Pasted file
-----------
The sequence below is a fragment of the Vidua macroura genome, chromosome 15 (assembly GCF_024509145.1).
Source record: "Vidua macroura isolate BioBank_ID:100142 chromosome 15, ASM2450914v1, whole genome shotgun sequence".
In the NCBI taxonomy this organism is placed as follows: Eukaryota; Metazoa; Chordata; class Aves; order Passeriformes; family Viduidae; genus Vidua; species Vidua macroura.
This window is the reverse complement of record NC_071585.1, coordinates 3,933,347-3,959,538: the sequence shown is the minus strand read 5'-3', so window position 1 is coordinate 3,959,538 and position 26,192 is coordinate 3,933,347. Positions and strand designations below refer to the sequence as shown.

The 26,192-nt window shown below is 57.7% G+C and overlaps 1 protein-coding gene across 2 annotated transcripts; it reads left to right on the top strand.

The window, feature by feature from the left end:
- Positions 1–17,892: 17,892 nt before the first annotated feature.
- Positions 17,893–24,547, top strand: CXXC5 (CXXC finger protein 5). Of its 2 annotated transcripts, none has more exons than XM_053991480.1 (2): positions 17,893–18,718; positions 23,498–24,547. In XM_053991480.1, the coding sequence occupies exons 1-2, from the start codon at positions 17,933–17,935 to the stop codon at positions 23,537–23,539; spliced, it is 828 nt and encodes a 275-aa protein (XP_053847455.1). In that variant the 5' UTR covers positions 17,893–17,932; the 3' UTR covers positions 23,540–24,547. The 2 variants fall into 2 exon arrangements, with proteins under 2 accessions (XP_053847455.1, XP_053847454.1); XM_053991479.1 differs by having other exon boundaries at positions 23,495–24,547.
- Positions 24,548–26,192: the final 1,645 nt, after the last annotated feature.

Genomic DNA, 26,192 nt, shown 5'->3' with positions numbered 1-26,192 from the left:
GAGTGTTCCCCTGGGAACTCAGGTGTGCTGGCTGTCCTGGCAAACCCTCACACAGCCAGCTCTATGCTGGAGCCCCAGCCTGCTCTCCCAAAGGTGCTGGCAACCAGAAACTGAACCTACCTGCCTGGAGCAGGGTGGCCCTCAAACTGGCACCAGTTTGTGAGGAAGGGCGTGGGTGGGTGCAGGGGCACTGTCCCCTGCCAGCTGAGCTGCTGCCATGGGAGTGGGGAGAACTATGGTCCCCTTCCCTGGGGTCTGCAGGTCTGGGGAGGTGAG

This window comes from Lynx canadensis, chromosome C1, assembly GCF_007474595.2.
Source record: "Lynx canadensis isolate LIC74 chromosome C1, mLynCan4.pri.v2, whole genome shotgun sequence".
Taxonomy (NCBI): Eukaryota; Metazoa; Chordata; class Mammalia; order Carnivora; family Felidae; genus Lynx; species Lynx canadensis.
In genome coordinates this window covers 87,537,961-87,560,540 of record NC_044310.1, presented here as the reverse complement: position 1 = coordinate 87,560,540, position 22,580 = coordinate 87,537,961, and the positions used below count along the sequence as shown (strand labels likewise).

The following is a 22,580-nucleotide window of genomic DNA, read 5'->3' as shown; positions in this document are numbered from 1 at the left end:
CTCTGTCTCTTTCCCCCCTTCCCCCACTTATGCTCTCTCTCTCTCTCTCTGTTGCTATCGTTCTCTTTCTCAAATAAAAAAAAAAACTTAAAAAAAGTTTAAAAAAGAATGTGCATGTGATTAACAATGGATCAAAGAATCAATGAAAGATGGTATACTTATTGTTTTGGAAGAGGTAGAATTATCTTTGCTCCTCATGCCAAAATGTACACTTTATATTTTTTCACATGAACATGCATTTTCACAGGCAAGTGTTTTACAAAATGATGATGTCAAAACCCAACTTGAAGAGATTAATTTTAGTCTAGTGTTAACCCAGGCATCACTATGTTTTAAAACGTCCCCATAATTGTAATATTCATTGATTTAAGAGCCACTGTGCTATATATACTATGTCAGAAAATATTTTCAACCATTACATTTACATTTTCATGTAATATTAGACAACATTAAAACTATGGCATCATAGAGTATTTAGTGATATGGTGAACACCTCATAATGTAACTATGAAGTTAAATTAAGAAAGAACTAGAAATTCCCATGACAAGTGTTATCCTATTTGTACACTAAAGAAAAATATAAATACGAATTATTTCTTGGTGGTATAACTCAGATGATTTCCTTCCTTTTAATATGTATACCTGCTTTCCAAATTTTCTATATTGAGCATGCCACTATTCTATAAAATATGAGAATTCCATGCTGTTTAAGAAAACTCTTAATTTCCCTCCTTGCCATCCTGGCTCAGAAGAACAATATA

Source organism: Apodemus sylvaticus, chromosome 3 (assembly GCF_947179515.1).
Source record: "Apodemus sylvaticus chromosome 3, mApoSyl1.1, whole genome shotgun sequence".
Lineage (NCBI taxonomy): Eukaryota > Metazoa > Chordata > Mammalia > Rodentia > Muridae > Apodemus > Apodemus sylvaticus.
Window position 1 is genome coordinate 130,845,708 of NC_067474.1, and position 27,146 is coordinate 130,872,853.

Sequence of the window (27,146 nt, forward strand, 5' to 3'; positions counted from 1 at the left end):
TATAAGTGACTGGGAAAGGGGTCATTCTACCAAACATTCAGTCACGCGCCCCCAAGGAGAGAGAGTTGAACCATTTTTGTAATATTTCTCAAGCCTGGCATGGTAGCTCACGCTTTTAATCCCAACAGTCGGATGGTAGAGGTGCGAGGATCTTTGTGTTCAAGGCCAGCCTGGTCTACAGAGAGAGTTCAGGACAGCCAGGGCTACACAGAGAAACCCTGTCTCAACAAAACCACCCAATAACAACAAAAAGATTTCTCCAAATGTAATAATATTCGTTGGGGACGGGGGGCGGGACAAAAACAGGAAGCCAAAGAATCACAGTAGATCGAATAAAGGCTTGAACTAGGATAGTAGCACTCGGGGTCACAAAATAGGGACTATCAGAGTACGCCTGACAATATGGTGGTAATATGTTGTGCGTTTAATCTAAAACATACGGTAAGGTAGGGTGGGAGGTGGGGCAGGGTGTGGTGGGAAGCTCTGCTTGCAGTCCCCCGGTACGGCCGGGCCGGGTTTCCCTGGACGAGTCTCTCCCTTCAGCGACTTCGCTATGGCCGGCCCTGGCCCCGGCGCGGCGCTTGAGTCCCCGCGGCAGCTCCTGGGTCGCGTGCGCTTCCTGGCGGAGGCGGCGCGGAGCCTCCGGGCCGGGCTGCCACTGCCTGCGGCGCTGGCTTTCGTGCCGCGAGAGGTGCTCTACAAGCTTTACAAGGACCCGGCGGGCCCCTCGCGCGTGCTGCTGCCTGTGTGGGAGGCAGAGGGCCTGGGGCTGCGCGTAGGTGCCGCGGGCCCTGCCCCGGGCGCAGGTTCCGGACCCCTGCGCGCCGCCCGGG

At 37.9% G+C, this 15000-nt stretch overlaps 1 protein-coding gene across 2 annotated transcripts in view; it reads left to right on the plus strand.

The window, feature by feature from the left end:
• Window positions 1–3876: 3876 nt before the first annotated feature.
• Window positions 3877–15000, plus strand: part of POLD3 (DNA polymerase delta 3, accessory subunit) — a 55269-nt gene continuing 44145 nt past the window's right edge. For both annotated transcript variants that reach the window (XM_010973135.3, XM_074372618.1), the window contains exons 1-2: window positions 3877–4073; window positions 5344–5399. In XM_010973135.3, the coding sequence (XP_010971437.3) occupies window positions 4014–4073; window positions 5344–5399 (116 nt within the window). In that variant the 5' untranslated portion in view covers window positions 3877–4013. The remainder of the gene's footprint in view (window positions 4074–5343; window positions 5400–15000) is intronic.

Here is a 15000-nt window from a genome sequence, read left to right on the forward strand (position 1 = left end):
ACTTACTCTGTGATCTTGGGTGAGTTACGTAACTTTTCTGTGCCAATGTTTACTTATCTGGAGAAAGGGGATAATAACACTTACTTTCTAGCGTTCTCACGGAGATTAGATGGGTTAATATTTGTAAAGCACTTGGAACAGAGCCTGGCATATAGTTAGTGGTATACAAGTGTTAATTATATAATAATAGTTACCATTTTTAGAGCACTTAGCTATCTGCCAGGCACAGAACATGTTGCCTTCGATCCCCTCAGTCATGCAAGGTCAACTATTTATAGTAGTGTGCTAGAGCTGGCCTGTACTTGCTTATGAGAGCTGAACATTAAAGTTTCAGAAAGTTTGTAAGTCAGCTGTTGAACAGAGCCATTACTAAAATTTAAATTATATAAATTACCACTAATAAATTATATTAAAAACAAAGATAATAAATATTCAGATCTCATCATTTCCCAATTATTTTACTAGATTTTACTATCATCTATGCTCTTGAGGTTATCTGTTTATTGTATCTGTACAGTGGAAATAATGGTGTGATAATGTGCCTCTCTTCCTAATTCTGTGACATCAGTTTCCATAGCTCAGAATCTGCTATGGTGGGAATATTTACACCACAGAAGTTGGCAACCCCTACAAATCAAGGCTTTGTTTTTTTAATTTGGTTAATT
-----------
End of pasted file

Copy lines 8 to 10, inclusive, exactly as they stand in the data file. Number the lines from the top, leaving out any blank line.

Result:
- Positions 17,893–24,547, top strand: CXXC5 (CXXC finger protein 5). Of its 2 annotated transcripts, none has more exons than XM_053991480.1 (2): positions 17,893–18,718; positions 23,498–24,547. In XM_053991480.1, the coding sequence occupies exons 1-2, from the start codon at positions 17,933–17,935 to the stop codon at positions 23,537–23,539; spliced, it is 828 nt and encodes a 275-aa protein (XP_053847455.1). In that variant the 5' UTR covers positions 17,893–17,932; the 3' UTR covers positions 23,540–24,547. The 2 variants fall into 2 exon arrangements, with proteins under 2 accessions (XP_053847455.1, XP_053847454.1); XM_053991479.1 differs by having other exon boundaries at positions 23,495–24,547.
- Positions 24,548–26,192: the final 1,645 nt, after the last annotated feature.

Genomic DNA, 26,192 nt, shown 5'->3' with positions numbered 1-26,192 from the left: